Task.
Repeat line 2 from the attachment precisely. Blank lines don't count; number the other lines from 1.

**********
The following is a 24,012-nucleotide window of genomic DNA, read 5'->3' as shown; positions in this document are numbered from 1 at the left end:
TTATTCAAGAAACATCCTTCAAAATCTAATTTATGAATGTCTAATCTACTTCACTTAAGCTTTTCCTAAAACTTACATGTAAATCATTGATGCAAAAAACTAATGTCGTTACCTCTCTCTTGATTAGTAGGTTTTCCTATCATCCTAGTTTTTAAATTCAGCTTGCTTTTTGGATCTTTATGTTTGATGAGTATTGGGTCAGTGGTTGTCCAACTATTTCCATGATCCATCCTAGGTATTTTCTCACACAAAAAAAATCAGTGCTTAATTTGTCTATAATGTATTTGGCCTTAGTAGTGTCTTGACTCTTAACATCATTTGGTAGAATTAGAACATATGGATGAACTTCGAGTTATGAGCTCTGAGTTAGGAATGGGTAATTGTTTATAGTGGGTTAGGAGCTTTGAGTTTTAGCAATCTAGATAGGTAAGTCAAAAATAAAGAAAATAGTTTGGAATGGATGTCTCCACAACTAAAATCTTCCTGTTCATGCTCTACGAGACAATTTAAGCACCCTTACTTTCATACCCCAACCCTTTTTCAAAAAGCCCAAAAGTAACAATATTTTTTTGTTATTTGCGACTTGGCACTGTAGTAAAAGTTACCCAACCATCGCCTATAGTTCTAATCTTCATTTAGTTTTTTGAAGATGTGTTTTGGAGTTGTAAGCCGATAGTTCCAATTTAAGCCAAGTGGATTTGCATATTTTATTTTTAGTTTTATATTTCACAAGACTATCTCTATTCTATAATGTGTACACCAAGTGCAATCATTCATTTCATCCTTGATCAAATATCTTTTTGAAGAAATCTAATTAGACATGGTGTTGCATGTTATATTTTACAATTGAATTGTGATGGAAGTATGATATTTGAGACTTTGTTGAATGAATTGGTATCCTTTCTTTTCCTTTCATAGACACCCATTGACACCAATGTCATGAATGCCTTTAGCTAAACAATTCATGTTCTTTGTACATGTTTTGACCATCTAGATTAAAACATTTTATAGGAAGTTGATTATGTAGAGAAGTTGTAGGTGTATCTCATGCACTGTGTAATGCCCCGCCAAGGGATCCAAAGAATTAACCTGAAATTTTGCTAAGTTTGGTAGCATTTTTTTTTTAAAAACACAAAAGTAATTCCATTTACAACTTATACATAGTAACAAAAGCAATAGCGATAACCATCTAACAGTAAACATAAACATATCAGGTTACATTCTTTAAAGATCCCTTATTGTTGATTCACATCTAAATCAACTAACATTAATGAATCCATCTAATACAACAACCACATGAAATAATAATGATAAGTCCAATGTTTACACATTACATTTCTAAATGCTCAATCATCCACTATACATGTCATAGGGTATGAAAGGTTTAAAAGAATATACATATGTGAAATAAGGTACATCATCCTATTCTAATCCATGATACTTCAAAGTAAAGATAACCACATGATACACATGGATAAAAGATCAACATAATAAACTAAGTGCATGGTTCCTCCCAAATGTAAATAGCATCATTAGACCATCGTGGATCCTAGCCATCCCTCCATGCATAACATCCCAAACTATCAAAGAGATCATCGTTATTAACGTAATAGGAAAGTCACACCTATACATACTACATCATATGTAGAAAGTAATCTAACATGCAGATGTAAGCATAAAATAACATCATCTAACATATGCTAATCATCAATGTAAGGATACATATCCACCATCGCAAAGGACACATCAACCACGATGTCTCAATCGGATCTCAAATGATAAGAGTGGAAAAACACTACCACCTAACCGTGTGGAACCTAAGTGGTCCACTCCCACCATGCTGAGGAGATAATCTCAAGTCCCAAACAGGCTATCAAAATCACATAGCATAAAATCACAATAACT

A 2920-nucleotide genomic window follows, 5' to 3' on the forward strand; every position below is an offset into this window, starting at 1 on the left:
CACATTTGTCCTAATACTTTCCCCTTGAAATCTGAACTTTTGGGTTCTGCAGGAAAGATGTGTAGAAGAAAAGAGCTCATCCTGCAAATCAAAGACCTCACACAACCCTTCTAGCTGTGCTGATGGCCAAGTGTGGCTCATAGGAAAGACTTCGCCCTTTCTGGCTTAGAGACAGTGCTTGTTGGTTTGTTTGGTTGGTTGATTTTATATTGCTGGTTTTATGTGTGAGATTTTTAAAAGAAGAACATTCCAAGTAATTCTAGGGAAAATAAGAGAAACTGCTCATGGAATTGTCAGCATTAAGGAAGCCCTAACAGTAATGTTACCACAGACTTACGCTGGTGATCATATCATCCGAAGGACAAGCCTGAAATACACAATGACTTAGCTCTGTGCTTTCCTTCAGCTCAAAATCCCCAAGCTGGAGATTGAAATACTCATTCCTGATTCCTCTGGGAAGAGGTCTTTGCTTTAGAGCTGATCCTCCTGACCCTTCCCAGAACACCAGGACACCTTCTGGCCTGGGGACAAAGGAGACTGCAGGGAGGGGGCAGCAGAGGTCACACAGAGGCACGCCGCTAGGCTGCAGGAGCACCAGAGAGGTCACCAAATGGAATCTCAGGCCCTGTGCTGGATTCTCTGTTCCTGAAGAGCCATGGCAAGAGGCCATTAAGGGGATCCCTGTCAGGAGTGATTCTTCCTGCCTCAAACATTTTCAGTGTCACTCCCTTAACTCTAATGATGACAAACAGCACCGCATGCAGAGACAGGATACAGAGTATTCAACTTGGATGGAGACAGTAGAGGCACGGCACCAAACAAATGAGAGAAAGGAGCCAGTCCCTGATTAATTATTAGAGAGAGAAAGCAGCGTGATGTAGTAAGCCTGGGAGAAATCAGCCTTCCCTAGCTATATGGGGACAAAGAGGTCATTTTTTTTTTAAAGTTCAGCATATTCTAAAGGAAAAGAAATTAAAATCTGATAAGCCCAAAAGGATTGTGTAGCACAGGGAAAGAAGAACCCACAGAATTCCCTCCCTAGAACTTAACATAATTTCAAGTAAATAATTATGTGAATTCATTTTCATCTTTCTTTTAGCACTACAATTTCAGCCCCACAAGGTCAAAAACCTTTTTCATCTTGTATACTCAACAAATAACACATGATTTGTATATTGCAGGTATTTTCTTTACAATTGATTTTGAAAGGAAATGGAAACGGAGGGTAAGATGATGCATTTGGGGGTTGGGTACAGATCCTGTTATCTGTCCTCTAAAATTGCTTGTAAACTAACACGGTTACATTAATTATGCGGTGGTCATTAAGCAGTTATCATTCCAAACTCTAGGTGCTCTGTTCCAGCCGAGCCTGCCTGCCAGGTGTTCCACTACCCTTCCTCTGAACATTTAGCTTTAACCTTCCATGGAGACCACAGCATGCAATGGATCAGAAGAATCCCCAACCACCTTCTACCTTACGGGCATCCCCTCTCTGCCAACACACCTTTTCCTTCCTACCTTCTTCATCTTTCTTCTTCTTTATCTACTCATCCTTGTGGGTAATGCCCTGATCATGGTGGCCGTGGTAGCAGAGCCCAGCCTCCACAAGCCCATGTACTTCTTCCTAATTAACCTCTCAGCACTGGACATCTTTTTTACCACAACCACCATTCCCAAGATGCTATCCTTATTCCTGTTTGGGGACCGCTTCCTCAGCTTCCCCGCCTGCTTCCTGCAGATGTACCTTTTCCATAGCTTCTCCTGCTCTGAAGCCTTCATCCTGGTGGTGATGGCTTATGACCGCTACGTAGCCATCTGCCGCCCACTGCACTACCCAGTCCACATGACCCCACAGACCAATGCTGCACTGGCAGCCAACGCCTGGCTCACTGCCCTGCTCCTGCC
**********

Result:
TTATTCAAGAAACATCCTTCAAAATCTAATTTATGAATGTCTAATCTACTTCACTTAAGCTTTTCCTAAAACTTACATGTAAATCATTGATGCAAAAAACTAATGTCGTTACCTCTCTCTTGATTAGTAGGTTTTCCTATCATCCTAGTTTTTAAATTCAGCTTGCTTTTTGGATCTTTATGTTTGATGAGTATTGGGTCAGTGGTTGTCCAACTATTTCCATGATCCATCCTAGGTATTTTCTCACACAAAAAAAATCAGTGCTTAATTTGTCTATAATGTATTTGGCCTTAGTAGTGTCTTGACTCTTAACATCATTTGGTAGAATTAGAACATATGGATGAACTTCGAGTTATGAGCTCTGAGTTAGGAATGGGTAATTGTTTATAGTGGGTTAGGAGCTTTGAGTTTTAGCAATCTAGATAGGTAAGTCAAAAATAAAGAAAATAGTTTGGAATGGATGTCTCCACAACTAAAATCTTCCTGTTCATGCTCTACGAGACAATTTAAGCACCCTTACTTTCATACCCCAACCCTTTTTCAAAAAGCCCAAAAGTAACAATATTTTTTTGTTATTTGCGACTTGGCACTGTAGTAAAAGTTACCCAACCATCGCCTATAGTTCTAATCTTCATTTAGTTTTTTGAAGATGTGTTTTGGAGTTGTAAGCCGATAGTTCCAATTTAAGCCAAGTGGATTTGCATATTTTATTTTTAGTTTTATATTTCACAAGACTATCTCTATTCTATAATGTGTACACCAAGTGCAATCATTCATTTCATCCTTGATCAAATATCTTTTTGAAGAAATCTAATTAGACATGGTGTTGCATGTTATATTTTACAATTGAATTGTGATGGAAGTATGATATTTGAGACTTTGTTGAATGAATTGGTATCCTTTCTTTTCCTTTCATAGACACCCATTGACACCAATGTCATGAATGCCTTTAGCTAAACAATTCATGTTCTTTGTACATGTTTTGACCATCTAGATTAAAACATTTTATAGGAAGTTGATTATGTAGAGAAGTTGTAGGTGTATCTCATGCACTGTGTAATGCCCCGCCAAGGGATCCAAAGAATTAACCTGAAATTTTGCTAAGTTTGGTAGCATTTTTTTTTTAAAAACACAAAAGTAATTCCATTTACAACTTATACATAGTAACAAAAGCAATAGCGATAACCATCTAACAGTAAACATAAACATATCAGGTTACATTCTTTAAAGATCCCTTATTGTTGATTCACATCTAAATCAACTAACATTAATGAATCCATCTAATACAACAACCACATGAAATAATAATGATAAGTCCAATGTTTACACATTACATTTCTAAATGCTCAATCATCCACTATACATGTCATAGGGTATGAAAGGTTTAAAAGAATATACATATGTGAAATAAGGTACATCATCCTATTCTAATCCATGATACTTCAAAGTAAAGATAACCACATGATACACATGGATAAAAGATCAACATAATAAACTAAGTGCATGGTTCCTCCCAAATGTAAATAGCATCATTAGACCATCGTGGATCCTAGCCATCCCTCCATGCATAACATCCCAAACTATCAAAGAGATCATCGTTATTAACGTAATAGGAAAGTCACACCTATACATACTACATCATATGTAGAAAGTAATCTAACATGCAGATGTAAGCATAAAATAACATCATCTAACATATGCTAATCATCAATGTAAGGATACATATCCACCATCGCAAAGGACACATCAACCACGATGTCTCAATCGGATCTCAAATGATAAGAGTGGAAAAACACTACCACCTAACCGTGTGGAACCTAAGTGGTCCACTCCCACCATGCTGAGGAGATAATCTCAAGTCCCAAACAGGCTATCAAAATCACATAGCATAAAATCACAATAACT